Wednesday, December 28, 2011

Another Great Article on Education in Korea

The December 17th issue of the Economist paints an interesting picture of what high stakes testing has done to kids in South Korea in the article: “The one-shot society”.  Rather than focus on hagwon or cram factories like the Time magazine article, The Economist piece discusses the one high stakes test that determines every student’s future.  It goes on to explain how the Korean government and economy encourages this testing by their hiring practices and in so doing discourages innovation and risk taking.  Finally it covers the increasing dissatisfaction of students in South Korea with the pressure to succeed.
Korea does very well on international exams, but at what price?  The level of dissatisfaction in
South Korea is very high.  According to the article less than half of Korean workers would recommend their company as a good place to work whereas three quarters of workers in the article’s global sample would.  Women feel pressure to work and raise a family, but they veer off the advancement pathway if they take time away from work to do so.  The result has been a plummeting birthrate that threatens to leave an older generation unsupported and leave South Korea irrelevant as a global power.
If nothing else, this analysis shows that you need to be careful what you wish for.  South Korea has achieved on tests and graduates an astounding 63% of its students with college degrees but life satisfaction is low and unemployment is relatively high.  Even though South Korea grew by 6.2% last year, 40% of college graduates had not found work four months after graduation.
When you review the kinds of schools that most South Koreans attend they look very similar to the kinds of schools prevalent in the United States.  The desks are in rows, the teacher is lecturing at from the front of the room, and students are madly taking notes except for the one who are asleep.  The classroom environment is perfect for this. Those motivated to pay attention are memorizing material through their note taking.  Those who learn differently or would prefer to talk about their learning in groups aren’t doing so well.  If not asleep they are daydreaming, or drawing or taking notes ineffectually.  The high stakes test will weed these “laggards” out, but in so doing may miss the creative genius, the orator, the musician, or the next high tech entrepreneur.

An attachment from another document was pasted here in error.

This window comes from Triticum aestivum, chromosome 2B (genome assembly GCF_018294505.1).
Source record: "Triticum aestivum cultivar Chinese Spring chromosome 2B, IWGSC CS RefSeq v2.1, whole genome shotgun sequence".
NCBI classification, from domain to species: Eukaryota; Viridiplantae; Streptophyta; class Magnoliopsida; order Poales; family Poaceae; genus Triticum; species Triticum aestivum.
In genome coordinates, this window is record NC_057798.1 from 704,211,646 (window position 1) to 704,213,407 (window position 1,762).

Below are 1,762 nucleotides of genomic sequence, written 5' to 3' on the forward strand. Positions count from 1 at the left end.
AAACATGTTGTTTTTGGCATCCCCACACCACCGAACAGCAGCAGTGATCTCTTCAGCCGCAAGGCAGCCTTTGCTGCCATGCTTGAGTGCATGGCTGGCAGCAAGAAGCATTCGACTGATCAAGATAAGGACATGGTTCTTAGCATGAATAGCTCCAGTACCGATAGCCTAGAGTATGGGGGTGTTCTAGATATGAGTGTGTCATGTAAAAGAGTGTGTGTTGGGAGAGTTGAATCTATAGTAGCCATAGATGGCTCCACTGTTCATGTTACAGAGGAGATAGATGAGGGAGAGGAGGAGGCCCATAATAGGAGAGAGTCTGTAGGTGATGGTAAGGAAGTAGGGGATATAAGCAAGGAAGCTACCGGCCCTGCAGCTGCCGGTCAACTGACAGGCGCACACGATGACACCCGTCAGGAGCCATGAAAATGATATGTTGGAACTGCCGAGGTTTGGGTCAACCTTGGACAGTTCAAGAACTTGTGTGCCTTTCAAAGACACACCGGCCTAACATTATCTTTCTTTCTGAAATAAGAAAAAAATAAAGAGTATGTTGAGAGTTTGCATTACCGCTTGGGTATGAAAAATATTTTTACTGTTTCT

This picture is too true of many schools in the United States.  Some schools in the US are more innovative than this to be sure, and there are signs of change, but we need the system to change to show the progress we say we want.  The school environment can be an important part of that change.  By creating spaces that foster collaboration, creativity, and communication we can help educators and students teach and learn in new ways.  A space that is configured for small groups but can be changed to create large spaces for gatherings or projects, or a space that allows comfortable seating in a variety of lounging and formal configurations helps change the way teaching and learning happens.  It can help wake up the sleeping kids and turn daydreaming into productive reality.

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